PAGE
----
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Economic Calendar Terms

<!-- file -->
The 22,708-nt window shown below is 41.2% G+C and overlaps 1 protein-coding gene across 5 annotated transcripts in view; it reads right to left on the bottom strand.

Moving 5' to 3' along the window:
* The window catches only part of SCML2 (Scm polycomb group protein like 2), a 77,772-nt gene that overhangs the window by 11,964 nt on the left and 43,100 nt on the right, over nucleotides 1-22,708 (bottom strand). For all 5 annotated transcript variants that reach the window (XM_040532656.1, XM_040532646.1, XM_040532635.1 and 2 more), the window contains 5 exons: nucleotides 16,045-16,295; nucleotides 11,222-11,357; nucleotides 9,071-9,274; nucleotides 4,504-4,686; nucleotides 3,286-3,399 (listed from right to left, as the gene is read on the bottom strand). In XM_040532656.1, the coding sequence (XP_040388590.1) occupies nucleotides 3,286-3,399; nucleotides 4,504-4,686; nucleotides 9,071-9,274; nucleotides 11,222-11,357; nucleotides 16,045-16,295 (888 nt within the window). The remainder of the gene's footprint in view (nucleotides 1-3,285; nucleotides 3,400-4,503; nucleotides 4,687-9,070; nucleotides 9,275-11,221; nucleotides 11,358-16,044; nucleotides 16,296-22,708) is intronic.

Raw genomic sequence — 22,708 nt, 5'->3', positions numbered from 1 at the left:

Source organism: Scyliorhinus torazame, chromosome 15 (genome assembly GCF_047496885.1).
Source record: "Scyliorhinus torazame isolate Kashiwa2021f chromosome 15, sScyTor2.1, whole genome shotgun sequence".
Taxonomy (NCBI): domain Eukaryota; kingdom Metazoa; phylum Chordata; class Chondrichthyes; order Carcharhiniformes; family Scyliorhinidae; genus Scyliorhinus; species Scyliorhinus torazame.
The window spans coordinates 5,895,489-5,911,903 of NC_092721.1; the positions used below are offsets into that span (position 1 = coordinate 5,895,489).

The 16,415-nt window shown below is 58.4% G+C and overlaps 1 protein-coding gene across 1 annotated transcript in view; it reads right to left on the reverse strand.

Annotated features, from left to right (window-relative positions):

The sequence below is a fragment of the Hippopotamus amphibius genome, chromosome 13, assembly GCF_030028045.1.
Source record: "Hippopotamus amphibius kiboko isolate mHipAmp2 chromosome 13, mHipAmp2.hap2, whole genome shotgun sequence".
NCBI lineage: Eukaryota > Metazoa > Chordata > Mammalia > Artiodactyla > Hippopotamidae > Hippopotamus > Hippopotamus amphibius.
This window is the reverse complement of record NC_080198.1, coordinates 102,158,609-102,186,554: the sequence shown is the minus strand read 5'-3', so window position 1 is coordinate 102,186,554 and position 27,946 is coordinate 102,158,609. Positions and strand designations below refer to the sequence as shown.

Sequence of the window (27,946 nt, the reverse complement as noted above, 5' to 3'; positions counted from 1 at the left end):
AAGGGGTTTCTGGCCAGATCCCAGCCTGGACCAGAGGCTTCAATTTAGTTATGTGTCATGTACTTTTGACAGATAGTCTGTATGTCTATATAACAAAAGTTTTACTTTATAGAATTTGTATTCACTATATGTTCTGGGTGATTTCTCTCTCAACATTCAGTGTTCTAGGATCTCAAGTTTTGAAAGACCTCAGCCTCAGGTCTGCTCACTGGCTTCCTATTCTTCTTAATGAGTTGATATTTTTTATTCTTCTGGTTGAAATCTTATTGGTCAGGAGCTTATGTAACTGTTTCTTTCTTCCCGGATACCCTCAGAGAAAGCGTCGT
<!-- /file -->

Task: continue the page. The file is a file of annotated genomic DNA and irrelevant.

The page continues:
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The 'balance' is simply the difference between the weighted percentage of respondents replying 'more' or 'up' to each question minus the percentage replying 'less' or 'down'. This makes possible the use of a single number, with either a positive or negative value, to represent the answer to any question. Since most of the questions refer to changes in the level of a variable(e.g. what is the present position [i.e.compared to the same month a year ago] with regard to the volume of sales: answer 'up', 'same' or 'down'), the absolute value of the 'balance' will give a guide to the change in the variable concerned. For example, if in answer to the question on the volume of sales, 5 per cent had reported a fall over the past 12 months, 40 per cent no change and 55 per cent an increase, giving a balance of +50 per cent, this would clearly be likely to be reflected in an increase in sales volume. Balances near zero should usually be interpreted as suggesting little change. Similarly a negative balance would usually suggest a decline in the variable concerned. If a large negative balance in one survey (e.g. -50 per cent) is followed by a smaller negative balance in the next survey (say -25 per cent), then this should be interpreted as an indication of a reduction in the extent of the decline in the variable concerned and not as an actual